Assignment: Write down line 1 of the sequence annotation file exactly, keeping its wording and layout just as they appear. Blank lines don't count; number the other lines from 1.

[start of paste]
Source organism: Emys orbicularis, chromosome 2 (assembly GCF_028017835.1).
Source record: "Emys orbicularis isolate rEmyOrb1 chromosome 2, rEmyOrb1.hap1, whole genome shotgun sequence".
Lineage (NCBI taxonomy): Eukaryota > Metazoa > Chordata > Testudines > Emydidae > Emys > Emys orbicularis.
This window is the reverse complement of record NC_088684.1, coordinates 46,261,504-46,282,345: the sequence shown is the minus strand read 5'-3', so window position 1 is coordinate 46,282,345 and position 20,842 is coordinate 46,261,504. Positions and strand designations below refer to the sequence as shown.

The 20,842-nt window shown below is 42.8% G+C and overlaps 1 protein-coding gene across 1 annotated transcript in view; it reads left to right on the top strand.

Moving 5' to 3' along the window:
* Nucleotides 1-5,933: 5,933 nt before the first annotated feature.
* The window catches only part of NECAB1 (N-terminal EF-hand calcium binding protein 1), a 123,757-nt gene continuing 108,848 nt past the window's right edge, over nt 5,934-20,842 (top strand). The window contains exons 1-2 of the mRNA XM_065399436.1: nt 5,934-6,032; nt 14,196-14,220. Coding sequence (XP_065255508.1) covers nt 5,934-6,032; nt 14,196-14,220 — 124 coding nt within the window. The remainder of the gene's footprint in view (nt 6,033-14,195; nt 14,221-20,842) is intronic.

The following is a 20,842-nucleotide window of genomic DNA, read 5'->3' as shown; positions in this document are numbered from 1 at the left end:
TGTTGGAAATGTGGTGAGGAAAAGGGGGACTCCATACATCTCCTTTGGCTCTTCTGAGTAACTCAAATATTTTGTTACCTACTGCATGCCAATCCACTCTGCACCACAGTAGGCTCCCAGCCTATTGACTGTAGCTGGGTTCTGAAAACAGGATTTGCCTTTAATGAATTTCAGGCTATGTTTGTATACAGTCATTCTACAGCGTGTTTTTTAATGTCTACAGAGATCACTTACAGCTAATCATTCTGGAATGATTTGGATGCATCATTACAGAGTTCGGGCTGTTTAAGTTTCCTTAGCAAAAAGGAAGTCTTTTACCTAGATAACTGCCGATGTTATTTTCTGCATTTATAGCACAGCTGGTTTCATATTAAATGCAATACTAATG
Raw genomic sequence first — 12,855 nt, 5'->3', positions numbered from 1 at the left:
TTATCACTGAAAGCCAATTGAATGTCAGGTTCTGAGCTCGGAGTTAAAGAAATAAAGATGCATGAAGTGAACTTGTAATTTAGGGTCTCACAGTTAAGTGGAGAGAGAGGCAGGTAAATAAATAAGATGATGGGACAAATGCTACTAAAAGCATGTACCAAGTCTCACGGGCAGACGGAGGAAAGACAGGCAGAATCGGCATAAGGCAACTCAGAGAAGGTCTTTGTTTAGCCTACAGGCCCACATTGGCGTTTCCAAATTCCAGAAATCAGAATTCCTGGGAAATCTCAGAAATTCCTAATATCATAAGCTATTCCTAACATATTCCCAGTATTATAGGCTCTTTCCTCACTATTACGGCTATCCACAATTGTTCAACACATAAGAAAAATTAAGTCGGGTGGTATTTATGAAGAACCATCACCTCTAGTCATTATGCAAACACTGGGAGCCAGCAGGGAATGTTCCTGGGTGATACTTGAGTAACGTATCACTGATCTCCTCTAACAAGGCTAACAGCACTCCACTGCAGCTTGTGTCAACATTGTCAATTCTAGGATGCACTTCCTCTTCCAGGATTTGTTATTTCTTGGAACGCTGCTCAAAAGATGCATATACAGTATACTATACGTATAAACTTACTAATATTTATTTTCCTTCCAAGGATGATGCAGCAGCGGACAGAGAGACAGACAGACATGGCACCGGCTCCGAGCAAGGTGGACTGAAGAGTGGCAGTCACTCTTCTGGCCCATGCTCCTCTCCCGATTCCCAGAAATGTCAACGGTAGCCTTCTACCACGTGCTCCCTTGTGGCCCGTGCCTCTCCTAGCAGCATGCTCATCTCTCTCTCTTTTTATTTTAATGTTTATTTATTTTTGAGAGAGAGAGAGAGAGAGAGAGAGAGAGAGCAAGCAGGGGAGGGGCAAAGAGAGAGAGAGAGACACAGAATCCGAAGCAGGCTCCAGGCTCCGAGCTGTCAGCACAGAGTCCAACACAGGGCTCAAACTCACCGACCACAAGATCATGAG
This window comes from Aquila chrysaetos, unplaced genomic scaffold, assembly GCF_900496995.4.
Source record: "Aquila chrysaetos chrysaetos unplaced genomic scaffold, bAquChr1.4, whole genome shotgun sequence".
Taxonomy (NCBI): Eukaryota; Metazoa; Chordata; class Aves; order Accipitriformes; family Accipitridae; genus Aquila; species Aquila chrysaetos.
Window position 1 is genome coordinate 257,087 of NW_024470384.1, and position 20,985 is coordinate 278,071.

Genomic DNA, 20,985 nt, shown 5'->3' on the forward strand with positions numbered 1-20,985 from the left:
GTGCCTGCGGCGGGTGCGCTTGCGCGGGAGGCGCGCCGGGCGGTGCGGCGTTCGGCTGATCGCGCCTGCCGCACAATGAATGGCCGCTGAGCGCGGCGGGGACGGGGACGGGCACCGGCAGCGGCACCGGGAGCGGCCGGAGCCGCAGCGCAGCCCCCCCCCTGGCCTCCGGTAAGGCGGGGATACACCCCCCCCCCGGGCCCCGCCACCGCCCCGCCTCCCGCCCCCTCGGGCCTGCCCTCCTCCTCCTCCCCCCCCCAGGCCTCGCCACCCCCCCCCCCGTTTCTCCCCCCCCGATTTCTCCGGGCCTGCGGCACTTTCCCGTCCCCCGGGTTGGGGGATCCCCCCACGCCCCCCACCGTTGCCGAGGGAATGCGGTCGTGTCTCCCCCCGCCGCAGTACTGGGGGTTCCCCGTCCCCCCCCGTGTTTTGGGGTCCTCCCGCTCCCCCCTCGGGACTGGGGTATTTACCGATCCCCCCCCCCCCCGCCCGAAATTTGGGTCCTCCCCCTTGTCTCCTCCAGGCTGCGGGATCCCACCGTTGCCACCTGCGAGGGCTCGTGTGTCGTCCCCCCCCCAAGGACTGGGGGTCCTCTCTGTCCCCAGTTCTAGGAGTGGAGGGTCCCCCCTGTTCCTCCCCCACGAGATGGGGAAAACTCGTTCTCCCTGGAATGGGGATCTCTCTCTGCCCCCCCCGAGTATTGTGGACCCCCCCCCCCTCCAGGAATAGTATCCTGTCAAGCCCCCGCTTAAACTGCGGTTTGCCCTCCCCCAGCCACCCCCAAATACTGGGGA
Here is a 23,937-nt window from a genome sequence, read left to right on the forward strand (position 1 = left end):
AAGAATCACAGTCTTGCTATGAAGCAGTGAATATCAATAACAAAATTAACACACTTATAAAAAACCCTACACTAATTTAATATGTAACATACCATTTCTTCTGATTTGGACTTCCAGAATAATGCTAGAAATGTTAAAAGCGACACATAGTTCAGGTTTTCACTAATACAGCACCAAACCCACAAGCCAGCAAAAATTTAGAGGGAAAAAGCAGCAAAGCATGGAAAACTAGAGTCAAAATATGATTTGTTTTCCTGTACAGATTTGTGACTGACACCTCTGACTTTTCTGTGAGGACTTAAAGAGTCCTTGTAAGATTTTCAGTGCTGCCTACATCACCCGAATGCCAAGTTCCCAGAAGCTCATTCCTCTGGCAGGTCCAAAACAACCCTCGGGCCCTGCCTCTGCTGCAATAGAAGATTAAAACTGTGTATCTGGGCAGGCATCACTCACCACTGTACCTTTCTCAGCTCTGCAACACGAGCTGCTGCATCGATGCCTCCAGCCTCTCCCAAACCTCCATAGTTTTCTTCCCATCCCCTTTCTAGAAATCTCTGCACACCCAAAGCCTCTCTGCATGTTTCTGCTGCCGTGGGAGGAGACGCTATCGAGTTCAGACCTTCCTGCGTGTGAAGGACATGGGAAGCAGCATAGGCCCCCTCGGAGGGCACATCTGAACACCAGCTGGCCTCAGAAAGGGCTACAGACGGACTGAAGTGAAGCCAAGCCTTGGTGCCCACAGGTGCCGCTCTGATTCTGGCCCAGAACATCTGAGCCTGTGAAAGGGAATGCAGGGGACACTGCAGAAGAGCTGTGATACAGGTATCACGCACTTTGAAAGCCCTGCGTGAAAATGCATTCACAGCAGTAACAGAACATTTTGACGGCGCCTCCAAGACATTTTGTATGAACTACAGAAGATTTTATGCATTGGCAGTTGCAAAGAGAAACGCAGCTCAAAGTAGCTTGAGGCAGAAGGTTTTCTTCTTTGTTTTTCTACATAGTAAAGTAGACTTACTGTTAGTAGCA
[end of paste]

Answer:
Source organism: Emys orbicularis, chromosome 2 (assembly GCF_028017835.1).